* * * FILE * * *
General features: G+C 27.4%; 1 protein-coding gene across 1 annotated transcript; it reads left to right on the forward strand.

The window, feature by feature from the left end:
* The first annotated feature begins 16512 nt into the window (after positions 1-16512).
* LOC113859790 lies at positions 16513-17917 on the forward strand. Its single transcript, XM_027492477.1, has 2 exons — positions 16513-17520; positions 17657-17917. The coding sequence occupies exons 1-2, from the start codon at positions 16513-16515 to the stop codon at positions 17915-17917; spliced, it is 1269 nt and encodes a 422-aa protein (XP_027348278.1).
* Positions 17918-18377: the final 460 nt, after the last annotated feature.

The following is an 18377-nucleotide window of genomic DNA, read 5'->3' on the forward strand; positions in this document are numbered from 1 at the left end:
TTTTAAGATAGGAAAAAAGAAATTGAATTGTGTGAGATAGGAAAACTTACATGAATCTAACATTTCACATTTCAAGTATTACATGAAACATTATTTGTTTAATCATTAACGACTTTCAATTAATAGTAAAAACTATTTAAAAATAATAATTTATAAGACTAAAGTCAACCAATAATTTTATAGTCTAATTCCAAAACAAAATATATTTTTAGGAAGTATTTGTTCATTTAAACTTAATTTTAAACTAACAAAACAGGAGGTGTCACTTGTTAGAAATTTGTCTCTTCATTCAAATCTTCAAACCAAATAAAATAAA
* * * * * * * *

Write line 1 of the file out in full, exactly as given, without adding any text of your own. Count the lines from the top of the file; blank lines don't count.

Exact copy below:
General features: G+C 27.4%; 1 protein-coding gene across 1 annotated transcript; it reads left to right on the forward strand.